Trinity aims to reopen Science Gallery later this year

Gallery at Pearse Street had accumulated a €2 million deficit prior to its closure last year

Trinity College Dublin has taken a step towards reopening the Science Gallery later this year after selecting a new partner which it will work with to develop an exhibition plan on a “sustainable” footing.

The gallery at Pearse Street had accumulated a deficit of €2 million before its closure last year, a move which drew criticism from the scientific community.

The university has since been exploring how to reopen the gallery with a sustainable operating and funding model.

In an email to staff on Wednesday, Prof Gerard McHugh, the university’s dean of development, said Dublin-based Curiosity Studio has been selected to work in partnership with the university to design and implement a new operating model for the Science Gallery.


This will include renewing the Science Gallery Dublin concept, devising a programming and exhibition plan and developing a sustainable operating and financial plan for the medium term.

Although the Government pledged support for the gallery after the decision in 2021 to close it, the then Taoiseach Micheál Martin later said the university “needs to do work” to develop a new vision and sustainable financial model.

While the email from Trinity does not provide an anticipated reopening date, tender documents envisage a potential reopening in summer or autumn 2023.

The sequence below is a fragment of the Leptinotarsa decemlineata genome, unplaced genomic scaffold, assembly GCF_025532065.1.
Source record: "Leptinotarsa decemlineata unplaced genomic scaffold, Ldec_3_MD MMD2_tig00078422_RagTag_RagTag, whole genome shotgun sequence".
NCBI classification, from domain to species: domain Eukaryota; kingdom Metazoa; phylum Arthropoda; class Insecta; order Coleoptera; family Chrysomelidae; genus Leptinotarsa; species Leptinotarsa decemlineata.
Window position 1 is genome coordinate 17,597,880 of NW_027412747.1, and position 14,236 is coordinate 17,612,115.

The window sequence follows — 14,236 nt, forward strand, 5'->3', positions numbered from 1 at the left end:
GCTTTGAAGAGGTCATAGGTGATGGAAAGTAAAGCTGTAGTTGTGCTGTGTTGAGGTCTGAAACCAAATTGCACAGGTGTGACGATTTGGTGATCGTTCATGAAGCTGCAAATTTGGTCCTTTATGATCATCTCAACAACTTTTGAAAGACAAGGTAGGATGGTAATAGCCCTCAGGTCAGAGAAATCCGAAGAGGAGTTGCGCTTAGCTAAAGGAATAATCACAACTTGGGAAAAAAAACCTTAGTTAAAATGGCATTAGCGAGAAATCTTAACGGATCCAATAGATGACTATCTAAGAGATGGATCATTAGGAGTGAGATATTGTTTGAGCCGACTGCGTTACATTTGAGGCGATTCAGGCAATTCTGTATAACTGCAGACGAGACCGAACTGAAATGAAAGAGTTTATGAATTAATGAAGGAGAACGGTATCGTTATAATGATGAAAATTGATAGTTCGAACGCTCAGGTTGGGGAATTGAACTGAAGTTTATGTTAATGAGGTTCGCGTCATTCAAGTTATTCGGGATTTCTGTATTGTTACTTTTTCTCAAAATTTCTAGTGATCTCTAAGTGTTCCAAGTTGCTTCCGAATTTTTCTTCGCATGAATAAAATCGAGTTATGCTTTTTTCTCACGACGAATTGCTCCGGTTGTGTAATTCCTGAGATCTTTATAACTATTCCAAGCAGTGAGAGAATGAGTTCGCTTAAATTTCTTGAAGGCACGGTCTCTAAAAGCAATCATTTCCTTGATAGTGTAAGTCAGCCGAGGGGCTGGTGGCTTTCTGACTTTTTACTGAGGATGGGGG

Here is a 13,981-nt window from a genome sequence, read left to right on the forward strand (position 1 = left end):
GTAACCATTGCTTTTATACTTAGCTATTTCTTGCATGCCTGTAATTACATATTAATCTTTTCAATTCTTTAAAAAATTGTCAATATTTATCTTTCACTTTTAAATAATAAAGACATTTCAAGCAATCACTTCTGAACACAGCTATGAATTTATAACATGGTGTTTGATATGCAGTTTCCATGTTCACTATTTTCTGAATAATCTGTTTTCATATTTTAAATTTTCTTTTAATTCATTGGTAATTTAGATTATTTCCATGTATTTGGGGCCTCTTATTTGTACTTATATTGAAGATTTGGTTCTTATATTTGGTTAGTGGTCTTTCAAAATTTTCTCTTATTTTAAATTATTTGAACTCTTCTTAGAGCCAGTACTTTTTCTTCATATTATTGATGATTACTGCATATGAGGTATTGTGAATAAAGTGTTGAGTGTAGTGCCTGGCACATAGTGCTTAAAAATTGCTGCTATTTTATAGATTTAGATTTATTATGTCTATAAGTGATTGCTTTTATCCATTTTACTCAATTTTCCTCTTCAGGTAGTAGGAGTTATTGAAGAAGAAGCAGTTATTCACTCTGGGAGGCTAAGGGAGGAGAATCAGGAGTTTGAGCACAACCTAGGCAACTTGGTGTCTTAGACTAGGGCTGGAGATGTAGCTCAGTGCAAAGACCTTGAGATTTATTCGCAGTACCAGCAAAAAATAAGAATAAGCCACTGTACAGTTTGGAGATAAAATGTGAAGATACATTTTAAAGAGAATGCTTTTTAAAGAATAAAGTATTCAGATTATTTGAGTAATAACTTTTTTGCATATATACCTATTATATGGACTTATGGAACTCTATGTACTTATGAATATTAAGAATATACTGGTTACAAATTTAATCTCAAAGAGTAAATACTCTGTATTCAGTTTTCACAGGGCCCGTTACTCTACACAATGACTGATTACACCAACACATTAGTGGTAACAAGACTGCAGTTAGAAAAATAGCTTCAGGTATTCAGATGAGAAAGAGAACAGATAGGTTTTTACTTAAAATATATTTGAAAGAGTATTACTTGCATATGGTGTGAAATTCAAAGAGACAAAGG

In the meantime, the university’s flagship exhibition space in the Naughton Institute will continue to be in use.

The Science Gallery was established by Trinity College in 2008 as the first venue of its kind to provide a creative platform for talented individuals from across disciplines to develop exhibitions and events which pushed at the “boundaries of knowledge”.

The gallery, which did not charge admission, attracted more than 400,000 visitors a year.

The gallery was also instrumental in establishing Science Gallery International, a global network of science galleries embedded in academic institutions across the world.

Trinity has remained a member of the International network, which includes London, Melbourne, Rotterdam, Atlanta, Bengaluru and Berlin.

As part of a new tender, Trinity will work with Curiosity Studio for a 12-month period in the first instance to reopen the Science Gallery.

The tender documents state that Curiosity Studio will work with Trinity to design a programme of exhibitions over a five-year period, prepare a comprehensive business plan and help secure external funding.

Carl O'Brien

Carl O'Brien

Carl O'Brien is Education Editor of The Irish Times. He was previously chief reporter and social affairs correspondent